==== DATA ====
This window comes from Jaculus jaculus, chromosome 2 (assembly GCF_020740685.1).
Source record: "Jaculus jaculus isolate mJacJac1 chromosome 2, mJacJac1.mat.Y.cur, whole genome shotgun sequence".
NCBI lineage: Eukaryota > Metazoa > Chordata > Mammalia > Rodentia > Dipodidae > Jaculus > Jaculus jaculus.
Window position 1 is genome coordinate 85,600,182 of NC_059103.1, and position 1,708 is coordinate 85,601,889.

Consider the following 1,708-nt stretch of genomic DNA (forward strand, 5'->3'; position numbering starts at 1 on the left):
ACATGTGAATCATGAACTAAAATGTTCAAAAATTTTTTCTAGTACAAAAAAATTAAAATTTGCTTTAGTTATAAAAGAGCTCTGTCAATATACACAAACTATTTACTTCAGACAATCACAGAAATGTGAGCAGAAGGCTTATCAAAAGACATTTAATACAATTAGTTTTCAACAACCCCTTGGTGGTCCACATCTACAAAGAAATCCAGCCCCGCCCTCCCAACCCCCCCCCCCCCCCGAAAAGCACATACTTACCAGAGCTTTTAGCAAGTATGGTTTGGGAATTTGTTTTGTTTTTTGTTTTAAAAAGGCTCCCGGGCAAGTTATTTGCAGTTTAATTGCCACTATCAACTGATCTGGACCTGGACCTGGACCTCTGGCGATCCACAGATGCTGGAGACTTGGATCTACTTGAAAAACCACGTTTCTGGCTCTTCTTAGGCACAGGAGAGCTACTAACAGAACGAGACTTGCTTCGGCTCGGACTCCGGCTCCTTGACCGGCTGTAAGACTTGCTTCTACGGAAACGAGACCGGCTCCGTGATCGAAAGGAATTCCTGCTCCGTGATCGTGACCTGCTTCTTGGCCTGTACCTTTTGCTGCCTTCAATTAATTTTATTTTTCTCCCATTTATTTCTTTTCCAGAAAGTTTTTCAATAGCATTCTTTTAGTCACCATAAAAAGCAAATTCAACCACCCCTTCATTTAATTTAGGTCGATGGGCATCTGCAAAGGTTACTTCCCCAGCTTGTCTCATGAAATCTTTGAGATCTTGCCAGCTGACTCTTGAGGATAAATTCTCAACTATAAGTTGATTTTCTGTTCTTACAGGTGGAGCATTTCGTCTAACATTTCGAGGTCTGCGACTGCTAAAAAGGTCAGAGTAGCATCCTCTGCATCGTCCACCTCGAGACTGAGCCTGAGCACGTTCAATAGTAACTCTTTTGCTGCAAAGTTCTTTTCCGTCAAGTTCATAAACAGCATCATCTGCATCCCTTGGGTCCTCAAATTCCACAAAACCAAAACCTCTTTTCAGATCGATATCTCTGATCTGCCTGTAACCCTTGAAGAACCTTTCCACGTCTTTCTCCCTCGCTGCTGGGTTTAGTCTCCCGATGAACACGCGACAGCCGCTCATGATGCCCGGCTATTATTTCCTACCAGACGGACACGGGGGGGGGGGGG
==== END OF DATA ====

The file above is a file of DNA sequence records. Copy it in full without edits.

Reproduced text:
This window comes from Jaculus jaculus, chromosome 2 (assembly GCF_020740685.1).
Source record: "Jaculus jaculus isolate mJacJac1 chromosome 2, mJacJac1.mat.Y.cur, whole genome shotgun sequence".
NCBI lineage: Eukaryota > Metazoa > Chordata > Mammalia > Rodentia > Dipodidae > Jaculus > Jaculus jaculus.
Window position 1 is genome coordinate 85,600,182 of NC_059103.1, and position 1,708 is coordinate 85,601,889.

Consider the following 1,708-nt stretch of genomic DNA (forward strand, 5'->3'; position numbering starts at 1 on the left):
ACATGTGAATCATGAACTAAAATGTTCAAAAATTTTTTCTAGTACAAAAAAATTAAAATTTGCTTTAGTTATAAAAGAGCTCTGTCAATATACACAAACTATTTACTTCAGACAATCACAGAAATGTGAGCAGAAGGCTTATCAAAAGACATTTAATACAATTAGTTTTCAACAACCCCTTGGTGGTCCACATCTACAAAGAAATCCAGCCCCGCCCTCCCAACCCCCCCCCCCCCCCGAAAAGCACATACTTACCAGAGCTTTTAGCAAGTATGGTTTGGGAATTTGTTTTGTTTTTTGTTTTAAAAAGGCTCCCGGGCAAGTTATTTGCAGTTTAATTGCCACTATCAACTGATCTGGACCTGGACCTGGACCTCTGGCGATCCACAGATGCTGGAGACTTGGATCTACTTGAAAAACCACGTTTCTGGCTCTTCTTAGGCACAGGAGAGCTACTAACAGAACGAGACTTGCTTCGGCTCGGACTCCGGCTCCTTGACCGGCTGTAAGACTTGCTTCTACGGAAACGAGACCGGCTCCGTGATCGAAAGGAATTCCTGCTCCGTGATCGTGACCTGCTTCTTGGCCTGTACCTTTTGCTGCCTTCAATTAATTTTATTTTTCTCCCATTTATTTCTTTTCCAGAAAGTTTTTCAATAGCATTCTTTTAGTCACCATAAAAAGCAAATTCAACCACCCCTTCATTTAATTTAGGTCGATGGGCATCTGCAAAGGTTACTTCCCCAGCTTGTCTCATGAAATCTTTGAGATCTTGCCAGCTGACTCTTGAGGATAAATTCTCAACTATAAGTTGATTTTCTGTTCTTACAGGTGGAGCATTTCGTCTAACATTTCGAGGTCTGCGACTGCTAAAAAGGTCAGAGTAGCATCCTCTGCATCGTCCACCTCGAGACTGAGCCTGAGCACGTTCAATAGTAACTCTTTTGCTGCAAAGTTCTTTTCCGTCAAGTTCATAAACAGCATCATCTGCATCCCTTGGGTCCTCAAATTCCACAAAACCAAAACCTCTTTTCAGATCGATATCTCTGATCTGCCTGTAACCCTTGAAGAACCTTTCCACGTCTTTCTCCCTCGCTGCTGGGTTTAGTCTCCCGATGAACACGCGACAGCCGCTCATGATGCCCGGCTATTATTTCCTACCAGACGGACACGGGGGGGGGGGGG